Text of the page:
6. Be Adaptable
When the weather changes, so should your driving. Slow down in rain and snow, which can decrease your tires’ grip on the road and lower visibility. It’s also a good idea to increase the “two second rule” to three seconds. Most inclement weather makes it more difficult to stop on a dime.
If you feel unsafe, pull over. Just remember that your harm is more important than any appointment.
But here’s a crucial point: if you pull over, and visibility is poor, turn off your lights. In snow and rain, many drivers follow the lights of other cars to stay on the right track. If they see your lights, but your on the shoulder, they might follow you right off the road.
7. Don’t Be Aggressive
Aggressive driving is hard to define, but most of us know it when we see it.
Cutting other people off? That’s aggressive. Speeding? Aggressive, too. Going out of your way to instigate conflict, like flipping someone the bird? Definitely aggressive.
Defensive driving is everything aggressive driving is not. If someone else angers you, resist the urge to respond. If the only option other than waiting in a line of cars is cutting someone else off, choose the former.
9. Maintain Your Vehicle
Almost 4% of all motor vehicle accidents in New York State are caused by vehicular malfunction. And almost half of those resulted in personal injury.
Check your tire pressure regularly and make sure that it meets the manufacturer’s specifications. Most cars have a sticker inside the driver-side door that lists the correct tire pressure in pounds per square inch (PSI).
If your brakes feel soft, or vibrate when you press down, visit a mechanic as soon as possible.
And never shirk your responsibility to get your vehicle inspected. New York State requires inspections every 12 months.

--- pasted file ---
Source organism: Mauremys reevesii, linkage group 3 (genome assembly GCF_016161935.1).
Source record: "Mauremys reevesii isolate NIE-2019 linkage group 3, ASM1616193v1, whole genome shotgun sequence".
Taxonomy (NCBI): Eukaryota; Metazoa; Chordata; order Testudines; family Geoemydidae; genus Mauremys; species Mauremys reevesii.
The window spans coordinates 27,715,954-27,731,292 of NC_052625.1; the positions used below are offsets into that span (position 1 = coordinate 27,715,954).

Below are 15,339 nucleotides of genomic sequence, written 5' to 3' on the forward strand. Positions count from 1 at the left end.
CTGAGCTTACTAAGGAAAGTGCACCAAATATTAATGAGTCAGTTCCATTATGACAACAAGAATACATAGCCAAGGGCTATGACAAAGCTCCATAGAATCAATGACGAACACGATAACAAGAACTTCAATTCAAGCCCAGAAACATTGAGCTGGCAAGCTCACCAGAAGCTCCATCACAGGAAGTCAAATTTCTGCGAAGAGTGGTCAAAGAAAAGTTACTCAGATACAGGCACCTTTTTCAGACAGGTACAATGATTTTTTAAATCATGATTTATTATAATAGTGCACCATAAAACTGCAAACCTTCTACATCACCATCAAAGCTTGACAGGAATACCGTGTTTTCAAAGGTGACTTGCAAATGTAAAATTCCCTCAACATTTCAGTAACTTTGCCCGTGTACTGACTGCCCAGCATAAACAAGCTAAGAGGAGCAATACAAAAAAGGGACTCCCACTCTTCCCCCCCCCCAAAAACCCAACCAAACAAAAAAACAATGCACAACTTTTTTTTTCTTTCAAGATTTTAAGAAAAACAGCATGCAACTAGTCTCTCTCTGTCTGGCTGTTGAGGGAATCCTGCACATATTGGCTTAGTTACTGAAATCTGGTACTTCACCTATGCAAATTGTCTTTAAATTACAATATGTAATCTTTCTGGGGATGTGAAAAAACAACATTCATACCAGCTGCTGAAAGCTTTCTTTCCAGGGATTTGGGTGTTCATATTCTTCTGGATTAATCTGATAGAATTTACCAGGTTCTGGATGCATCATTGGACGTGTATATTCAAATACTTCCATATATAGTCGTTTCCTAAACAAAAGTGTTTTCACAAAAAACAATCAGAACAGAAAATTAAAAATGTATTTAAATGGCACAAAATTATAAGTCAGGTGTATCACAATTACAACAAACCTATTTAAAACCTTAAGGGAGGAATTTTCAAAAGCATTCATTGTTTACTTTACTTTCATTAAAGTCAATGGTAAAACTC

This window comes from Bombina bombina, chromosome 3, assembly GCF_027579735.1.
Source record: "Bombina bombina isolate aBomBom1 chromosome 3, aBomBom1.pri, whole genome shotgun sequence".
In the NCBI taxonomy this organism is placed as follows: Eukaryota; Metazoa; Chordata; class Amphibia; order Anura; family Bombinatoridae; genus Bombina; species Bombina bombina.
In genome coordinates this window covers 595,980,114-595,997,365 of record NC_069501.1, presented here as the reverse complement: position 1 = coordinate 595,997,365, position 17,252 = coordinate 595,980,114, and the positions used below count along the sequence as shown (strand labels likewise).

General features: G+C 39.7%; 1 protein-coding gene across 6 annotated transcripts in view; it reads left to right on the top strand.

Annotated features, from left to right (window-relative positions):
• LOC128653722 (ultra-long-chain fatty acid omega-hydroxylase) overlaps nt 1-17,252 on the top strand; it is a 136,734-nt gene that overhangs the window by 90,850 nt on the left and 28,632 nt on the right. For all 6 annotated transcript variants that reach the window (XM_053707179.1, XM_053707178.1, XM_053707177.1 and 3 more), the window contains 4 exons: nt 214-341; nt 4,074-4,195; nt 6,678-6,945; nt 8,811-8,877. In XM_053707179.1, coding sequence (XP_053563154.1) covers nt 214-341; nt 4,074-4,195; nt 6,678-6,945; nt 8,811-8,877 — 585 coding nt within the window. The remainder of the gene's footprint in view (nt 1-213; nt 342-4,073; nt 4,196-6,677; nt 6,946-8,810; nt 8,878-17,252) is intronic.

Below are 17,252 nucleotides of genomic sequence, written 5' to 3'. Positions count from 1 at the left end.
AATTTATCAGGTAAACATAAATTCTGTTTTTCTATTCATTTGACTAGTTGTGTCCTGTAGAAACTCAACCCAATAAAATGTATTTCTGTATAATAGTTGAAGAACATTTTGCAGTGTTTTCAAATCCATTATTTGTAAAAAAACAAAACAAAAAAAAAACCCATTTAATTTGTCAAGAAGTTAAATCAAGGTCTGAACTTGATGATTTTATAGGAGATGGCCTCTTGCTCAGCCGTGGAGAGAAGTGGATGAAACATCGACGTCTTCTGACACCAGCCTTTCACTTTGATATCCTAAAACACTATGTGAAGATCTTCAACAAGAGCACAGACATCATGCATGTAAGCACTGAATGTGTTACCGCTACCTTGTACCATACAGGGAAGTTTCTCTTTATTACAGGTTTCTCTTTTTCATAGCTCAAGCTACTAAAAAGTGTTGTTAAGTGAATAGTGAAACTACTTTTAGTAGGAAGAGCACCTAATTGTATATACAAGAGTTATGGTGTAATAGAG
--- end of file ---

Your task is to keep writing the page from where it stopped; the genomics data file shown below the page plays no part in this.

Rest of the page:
10. Familiarize Yourself With New York’s “Rules Of The Road”
Need a refresher in State driving regulations? Check out this quick guide to the most important laws on New York’s SafeNY website.
Out of the over 38,000 motor vehicle accidents investigated by the NYPD in 2013, 20% were caused by a driver’s failure to yield the right of way. Here are the basics:
- Approaching an intersection? Drivers already stopped there have the right of way.
- If you reach an intersection at the same time as another driver going in the opposite direction, whoever is turning left has to wait for the other driver to pass or turn right.
- At intersections with stop signs and no other traffic signals, drivers to your left have the right of way if you both reach the intersection at the same time.
- Pulling into traffic from a driveway or alley? Cars already on the main road, along with pedestrians, have the right of way.
- Pedestrians always have the right of way.
- If traffic beyond the intersection is backed up, and you’d have to sit in the middle, wait for the lane to clear before proceeding.
- Drivers already in a traffic circle have the right of way.
How Much Does A Car Accident Cost?
According to Verisk Analytics, an insurance industry research group, the average crash victim made claims totaling $3,073 for vehicle damage and $14,635 for personal injury in 2012.
Beyond saving your family and loved ones money and grief, avoiding crashes can save the State of New York a ton of money.
In New York, approximately 1,100 drivers, passengers and pedestrians are fatally injured in motor vehicle crashes every year. According to the Centers for Disease Control & Prevention, one year of these tragic deaths costs the State $1.33 billion:
- $18 million in medical costs
- $1.31 billion in lost work (includes salary, benefits and the value of household tasks a person would have earned or performed in the course of their lifetime)
In 2013, 28% of the State’s fatal crashes occurred in New York City. That amounts to $3.274 billion lost.
Only six States in the Union: California, Florida, Georgia, North Carolina, Pennsylvania and Texas, bear higher economic and social burdens as New York.
Surprisingly, New Jersey, America’s most densely-populated State, incurs only 50% of the lost dollars that New York does.